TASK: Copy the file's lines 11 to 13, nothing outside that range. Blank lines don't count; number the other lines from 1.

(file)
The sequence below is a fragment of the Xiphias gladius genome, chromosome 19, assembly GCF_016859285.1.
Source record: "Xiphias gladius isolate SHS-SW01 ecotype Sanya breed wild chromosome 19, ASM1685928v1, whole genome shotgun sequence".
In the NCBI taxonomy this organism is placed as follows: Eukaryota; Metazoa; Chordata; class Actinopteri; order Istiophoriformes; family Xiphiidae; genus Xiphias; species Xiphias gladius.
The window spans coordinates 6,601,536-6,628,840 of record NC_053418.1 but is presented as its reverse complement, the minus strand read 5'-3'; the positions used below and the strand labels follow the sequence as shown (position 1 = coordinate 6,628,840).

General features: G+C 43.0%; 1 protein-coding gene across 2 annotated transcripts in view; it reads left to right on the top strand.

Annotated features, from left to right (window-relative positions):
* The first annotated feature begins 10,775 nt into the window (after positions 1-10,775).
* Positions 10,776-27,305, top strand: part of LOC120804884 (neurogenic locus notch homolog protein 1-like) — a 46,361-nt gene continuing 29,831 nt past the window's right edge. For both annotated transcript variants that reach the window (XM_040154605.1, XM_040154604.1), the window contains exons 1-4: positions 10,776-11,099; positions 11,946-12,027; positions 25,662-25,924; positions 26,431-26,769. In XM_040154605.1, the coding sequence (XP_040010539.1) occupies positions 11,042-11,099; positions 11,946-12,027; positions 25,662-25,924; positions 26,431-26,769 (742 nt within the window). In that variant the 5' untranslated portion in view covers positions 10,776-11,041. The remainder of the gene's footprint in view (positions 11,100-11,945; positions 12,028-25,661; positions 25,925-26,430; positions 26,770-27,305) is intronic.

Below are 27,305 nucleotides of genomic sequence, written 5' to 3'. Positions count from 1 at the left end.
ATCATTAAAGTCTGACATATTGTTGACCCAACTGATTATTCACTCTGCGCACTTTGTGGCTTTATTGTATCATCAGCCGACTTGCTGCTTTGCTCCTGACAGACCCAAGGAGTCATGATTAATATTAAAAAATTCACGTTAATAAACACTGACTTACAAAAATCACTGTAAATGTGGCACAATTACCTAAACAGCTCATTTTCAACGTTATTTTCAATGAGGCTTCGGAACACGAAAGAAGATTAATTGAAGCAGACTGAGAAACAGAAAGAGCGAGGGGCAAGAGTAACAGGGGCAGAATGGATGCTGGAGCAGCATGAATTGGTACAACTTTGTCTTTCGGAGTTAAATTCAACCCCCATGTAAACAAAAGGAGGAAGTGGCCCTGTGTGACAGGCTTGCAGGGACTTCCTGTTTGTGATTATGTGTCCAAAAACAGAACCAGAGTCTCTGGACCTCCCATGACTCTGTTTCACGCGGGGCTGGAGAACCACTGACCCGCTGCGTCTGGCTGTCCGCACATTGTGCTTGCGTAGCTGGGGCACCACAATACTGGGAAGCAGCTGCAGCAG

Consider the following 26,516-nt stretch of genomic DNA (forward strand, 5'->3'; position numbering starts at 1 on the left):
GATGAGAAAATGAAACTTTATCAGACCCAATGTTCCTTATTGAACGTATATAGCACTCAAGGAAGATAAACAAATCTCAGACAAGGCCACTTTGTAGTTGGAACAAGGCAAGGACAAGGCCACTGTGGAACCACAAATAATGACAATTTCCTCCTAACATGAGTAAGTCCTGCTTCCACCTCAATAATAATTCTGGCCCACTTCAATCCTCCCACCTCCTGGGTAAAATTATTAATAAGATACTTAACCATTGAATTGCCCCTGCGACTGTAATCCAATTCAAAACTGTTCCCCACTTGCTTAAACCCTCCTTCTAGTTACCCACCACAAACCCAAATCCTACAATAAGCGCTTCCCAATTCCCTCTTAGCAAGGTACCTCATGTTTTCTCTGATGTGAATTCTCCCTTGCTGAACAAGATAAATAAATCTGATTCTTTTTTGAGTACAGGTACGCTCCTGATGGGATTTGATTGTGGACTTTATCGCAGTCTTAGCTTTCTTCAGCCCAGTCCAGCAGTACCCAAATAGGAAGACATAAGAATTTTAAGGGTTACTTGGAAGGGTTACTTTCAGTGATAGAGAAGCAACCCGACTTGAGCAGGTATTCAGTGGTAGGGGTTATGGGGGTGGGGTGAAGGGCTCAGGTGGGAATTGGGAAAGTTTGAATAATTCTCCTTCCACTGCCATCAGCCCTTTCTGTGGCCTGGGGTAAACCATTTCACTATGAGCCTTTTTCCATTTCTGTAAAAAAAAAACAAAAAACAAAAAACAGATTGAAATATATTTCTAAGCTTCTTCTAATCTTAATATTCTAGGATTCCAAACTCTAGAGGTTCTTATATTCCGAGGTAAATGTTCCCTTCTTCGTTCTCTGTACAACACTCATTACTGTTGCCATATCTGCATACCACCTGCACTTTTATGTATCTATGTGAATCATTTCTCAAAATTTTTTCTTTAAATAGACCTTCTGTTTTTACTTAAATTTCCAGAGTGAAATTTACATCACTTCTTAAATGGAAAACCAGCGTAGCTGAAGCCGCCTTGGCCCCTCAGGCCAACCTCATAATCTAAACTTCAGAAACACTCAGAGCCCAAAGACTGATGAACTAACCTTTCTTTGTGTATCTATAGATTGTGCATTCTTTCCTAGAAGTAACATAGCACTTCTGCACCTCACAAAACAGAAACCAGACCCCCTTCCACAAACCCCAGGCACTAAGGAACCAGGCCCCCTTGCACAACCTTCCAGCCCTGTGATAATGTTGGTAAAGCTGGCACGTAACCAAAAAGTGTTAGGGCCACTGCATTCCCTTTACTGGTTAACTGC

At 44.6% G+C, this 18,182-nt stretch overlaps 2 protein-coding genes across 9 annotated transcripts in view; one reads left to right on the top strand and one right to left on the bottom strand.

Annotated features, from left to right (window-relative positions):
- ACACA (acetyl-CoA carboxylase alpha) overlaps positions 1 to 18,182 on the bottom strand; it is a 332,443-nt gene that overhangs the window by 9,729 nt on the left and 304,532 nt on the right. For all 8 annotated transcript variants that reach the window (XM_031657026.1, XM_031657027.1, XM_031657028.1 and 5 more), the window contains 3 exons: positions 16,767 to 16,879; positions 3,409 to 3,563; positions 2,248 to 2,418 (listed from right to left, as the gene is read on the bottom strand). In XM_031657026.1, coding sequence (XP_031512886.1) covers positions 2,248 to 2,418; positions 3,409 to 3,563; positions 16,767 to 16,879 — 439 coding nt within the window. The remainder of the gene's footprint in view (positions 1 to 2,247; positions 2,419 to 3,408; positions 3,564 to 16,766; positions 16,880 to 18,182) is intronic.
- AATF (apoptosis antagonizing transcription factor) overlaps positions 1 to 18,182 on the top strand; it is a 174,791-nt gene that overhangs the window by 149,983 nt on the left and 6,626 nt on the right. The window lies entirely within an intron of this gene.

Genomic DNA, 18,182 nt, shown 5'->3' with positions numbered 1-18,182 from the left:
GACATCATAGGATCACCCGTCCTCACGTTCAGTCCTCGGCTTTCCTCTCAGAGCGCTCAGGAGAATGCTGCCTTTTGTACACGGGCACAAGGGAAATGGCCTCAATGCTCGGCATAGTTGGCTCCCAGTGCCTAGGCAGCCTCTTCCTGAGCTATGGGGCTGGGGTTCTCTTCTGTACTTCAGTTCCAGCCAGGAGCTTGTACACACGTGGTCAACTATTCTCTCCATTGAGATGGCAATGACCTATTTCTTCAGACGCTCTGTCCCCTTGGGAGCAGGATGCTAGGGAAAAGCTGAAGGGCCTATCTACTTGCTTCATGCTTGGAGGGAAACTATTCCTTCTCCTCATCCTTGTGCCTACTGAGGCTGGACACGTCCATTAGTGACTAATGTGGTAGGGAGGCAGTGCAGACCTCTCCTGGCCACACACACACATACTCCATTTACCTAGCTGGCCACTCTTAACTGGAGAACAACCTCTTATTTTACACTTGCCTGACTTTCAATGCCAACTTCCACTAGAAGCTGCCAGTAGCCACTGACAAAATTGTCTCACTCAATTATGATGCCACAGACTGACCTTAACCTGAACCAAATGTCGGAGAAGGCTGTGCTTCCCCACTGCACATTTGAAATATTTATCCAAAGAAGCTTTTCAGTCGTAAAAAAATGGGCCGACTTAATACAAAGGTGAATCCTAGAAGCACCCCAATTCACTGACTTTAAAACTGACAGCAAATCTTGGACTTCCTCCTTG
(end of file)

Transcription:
Consider the following 26,516-nt stretch of genomic DNA (forward strand, 5'->3'; position numbering starts at 1 on the left):
GATGAGAAAATGAAACTTTATCAGACCCAATGTTCCTTATTGAACGTATATAGCACTCAAGGAAGATAAACAAATCTCAGACAAGGCCACTTTGTAGTTGGAACAAGGCAAGGACAAGGCCACTGTGGAACCACAAATAATGACAATTTCCTCCTAACATGAGTAAGTCCTGCTTCCACCTCAATAATAATTCTGGCCCACTTCAATCCTCCCACCTCCTGGGTAAAATTATTAATAAGATACTTAACCATTGAATTGCCCCTGCGACTGTAATCCAATTCAAAACTGTTCCCCACTTGCTTAAACCCTCCTTCTAGTTACCCACCACAAACCCAAATCCTACAATAAGCGCTTCCCAATTCCCTCTTAGCAAGGTACCTCATGTTTTCTCTGATGTGAATTCTCCCTTGCTGAACAAGATAAATAAATCTGATTCTTTTTTGAGTACAGGTACGCTCCTGATGGGATTTGATTGTGGACTTTATCGCAGTCTTAGCTTTCTTCAGCCCAGTCCAGCAGTACCCAAATAGGAAGACATAAGAATTTTAAGGGTTACTTGGAAGGGTTACTTTCAGTGATAGAGAAGCAACCCGACTTGAGCAGGTATTCAGTGGTAGGGGTTATGGGGGTGGGGTGAAGGGCTCAGGTGGGAATTGGGAAAGTTTGAATAATTCTCCTTCCACTGCCATCAGCCCTTTCTGTGGCCTGGGGTAAACCATTTCACTATGAGCCTTTTTCCATTTCTGTAAAAAAAAAACAAAAAACAAAAAACAGATTGAAATATATTTCTAAGCTTCTTCTAATCTTAATATTCTAGGATTCCAAACTCTAGAGGTTCTTATATTCCGAGGTAAATGTTCCCTTCTTCGTTCTCTGTACAACACTCATTACTGTTGCCATATCTGCATACCACCTGCACTTTTATGTATCTATGTGAATCATTTCTCAAAATTTTTTCTTTAAATAGACCTTCTGTTTTTACTTAAATTTCCAGAGTGAAATTTACATCACTTCTTAAATGGAAAACCAGCGTAGCTGAAGCCGCCTTGGCCCCTCAGGCCAACCTCATAATCTAAACTTCAGAAACACTCAGAGCCCAAAGACTGATGAACTAACCTTTCTTTGTGTATCTATAGATTGTGCATTCTTTCCTAGAAGTAACATAGCACTTCTGCACCTCACAAAACAGAAACCAGACCCCCTTCCACAAACCCCAGGCACTAAGGAACCAGGCCCCCTTGCACAACCTTCCAGCCCTGTGATAATGTTGGTAAAGCTGGCACGTAACCAAAAAGTGTTAGGGCCACTGCATTCCCTTTACTGGTTAACTGC

At 44.6% G+C, this 18,182-nt stretch overlaps 2 protein-coding genes across 9 annotated transcripts in view; one reads left to right on the top strand and one right to left on the bottom strand.